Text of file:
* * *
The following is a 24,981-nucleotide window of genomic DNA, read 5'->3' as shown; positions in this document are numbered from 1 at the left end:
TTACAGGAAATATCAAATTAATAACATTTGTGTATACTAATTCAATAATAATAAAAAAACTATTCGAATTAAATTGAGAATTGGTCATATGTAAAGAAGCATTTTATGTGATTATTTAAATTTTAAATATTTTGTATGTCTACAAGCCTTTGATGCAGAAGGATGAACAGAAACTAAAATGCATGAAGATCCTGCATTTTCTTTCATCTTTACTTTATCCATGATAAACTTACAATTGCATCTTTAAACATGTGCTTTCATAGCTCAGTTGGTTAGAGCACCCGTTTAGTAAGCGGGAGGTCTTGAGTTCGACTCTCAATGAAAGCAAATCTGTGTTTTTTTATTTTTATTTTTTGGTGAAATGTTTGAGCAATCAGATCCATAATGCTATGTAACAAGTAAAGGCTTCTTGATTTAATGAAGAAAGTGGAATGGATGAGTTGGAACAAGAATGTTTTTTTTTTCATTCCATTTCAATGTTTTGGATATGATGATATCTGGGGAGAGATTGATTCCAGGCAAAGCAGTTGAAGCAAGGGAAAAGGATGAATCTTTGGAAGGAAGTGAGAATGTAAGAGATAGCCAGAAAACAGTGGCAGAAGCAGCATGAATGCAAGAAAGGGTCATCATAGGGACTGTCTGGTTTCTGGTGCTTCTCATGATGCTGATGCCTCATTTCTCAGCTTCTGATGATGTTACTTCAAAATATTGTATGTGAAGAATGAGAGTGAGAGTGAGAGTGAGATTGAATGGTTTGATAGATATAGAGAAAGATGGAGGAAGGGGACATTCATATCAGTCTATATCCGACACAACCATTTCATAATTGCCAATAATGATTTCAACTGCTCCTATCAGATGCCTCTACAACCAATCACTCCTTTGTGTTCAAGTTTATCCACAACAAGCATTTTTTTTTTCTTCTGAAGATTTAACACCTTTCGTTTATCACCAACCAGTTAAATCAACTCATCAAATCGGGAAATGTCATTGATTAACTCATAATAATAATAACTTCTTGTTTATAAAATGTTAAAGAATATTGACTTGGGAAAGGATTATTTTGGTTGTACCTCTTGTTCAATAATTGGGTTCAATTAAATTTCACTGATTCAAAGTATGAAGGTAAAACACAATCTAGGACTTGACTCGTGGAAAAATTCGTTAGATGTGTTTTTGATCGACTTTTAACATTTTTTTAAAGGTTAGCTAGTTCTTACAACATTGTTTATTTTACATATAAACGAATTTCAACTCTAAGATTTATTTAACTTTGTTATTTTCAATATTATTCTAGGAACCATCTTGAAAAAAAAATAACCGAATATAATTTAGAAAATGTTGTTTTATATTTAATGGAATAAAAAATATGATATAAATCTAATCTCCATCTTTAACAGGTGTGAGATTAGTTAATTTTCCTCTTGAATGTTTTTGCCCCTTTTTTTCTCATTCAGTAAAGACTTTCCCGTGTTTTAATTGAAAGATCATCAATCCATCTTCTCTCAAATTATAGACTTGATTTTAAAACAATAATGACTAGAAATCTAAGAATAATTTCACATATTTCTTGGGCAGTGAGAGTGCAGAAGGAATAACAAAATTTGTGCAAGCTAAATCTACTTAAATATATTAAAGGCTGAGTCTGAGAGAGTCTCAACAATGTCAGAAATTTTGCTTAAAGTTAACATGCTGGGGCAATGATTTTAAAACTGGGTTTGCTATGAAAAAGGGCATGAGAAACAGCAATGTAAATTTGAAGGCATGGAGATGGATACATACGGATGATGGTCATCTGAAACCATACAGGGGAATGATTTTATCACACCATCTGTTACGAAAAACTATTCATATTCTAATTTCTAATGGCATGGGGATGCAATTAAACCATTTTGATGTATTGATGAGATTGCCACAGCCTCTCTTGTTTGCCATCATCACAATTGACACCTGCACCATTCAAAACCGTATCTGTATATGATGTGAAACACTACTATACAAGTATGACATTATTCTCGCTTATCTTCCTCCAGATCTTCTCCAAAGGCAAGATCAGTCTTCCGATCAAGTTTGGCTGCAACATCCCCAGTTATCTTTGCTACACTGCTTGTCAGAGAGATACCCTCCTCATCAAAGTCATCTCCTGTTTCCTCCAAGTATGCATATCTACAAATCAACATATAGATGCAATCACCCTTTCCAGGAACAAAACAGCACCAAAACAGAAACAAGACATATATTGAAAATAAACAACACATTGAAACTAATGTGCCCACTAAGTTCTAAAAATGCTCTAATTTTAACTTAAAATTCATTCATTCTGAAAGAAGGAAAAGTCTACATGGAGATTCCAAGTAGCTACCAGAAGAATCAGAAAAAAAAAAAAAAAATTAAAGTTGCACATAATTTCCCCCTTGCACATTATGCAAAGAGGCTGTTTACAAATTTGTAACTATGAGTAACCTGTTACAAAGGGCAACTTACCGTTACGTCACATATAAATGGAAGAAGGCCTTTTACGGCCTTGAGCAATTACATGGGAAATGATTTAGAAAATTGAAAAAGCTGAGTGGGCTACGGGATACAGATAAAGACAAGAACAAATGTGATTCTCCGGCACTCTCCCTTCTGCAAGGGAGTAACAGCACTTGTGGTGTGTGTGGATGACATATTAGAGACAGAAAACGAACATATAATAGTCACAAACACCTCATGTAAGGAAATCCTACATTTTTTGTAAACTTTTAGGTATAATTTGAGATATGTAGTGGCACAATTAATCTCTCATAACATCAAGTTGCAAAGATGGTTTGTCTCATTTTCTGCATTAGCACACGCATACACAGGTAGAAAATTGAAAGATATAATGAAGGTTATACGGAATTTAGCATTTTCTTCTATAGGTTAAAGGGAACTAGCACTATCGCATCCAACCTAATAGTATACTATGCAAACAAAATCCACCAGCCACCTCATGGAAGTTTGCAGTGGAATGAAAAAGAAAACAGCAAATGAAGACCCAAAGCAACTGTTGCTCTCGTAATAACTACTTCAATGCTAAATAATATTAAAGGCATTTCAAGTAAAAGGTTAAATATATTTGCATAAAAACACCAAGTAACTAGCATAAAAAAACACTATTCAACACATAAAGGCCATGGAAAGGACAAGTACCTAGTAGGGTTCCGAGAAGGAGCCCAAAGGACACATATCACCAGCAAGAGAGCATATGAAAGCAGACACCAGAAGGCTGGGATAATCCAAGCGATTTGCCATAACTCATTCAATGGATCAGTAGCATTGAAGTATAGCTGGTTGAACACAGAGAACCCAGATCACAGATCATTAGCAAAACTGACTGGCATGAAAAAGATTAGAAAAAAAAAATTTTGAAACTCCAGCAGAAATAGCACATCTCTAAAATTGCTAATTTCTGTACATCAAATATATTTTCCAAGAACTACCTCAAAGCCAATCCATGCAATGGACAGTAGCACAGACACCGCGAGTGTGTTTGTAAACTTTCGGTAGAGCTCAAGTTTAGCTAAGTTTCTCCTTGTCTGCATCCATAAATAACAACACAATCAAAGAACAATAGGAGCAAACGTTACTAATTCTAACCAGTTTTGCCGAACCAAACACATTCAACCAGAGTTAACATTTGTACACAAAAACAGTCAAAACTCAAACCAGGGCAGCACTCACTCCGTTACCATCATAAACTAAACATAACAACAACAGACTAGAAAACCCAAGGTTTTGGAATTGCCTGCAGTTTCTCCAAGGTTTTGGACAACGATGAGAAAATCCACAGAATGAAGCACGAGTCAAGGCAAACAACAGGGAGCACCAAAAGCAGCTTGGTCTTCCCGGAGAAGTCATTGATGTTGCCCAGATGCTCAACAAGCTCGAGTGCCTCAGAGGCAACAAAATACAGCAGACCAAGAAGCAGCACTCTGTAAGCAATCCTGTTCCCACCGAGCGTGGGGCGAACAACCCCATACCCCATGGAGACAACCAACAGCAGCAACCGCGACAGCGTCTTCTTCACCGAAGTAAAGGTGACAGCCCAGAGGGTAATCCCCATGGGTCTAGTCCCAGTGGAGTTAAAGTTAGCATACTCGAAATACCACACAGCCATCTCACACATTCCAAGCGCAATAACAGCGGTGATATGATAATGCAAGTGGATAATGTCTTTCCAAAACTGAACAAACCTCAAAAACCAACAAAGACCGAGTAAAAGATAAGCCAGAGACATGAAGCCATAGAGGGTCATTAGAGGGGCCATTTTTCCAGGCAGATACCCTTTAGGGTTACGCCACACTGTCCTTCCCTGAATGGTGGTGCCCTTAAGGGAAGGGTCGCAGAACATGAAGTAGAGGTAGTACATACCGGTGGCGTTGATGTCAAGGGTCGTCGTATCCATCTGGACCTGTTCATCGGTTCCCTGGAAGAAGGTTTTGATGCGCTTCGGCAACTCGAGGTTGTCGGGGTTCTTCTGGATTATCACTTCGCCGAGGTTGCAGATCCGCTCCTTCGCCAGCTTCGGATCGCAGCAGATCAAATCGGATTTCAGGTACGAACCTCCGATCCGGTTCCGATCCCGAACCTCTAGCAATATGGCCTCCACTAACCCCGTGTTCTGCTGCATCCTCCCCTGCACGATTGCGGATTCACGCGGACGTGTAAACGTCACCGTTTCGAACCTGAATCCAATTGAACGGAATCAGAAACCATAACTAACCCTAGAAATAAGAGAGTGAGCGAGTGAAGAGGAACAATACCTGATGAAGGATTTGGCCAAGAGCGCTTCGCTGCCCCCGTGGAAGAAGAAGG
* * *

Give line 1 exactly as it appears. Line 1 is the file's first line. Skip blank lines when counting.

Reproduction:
The following is a 24,981-nucleotide window of genomic DNA, read 5'->3' as shown; positions in this document are numbered from 1 at the left end: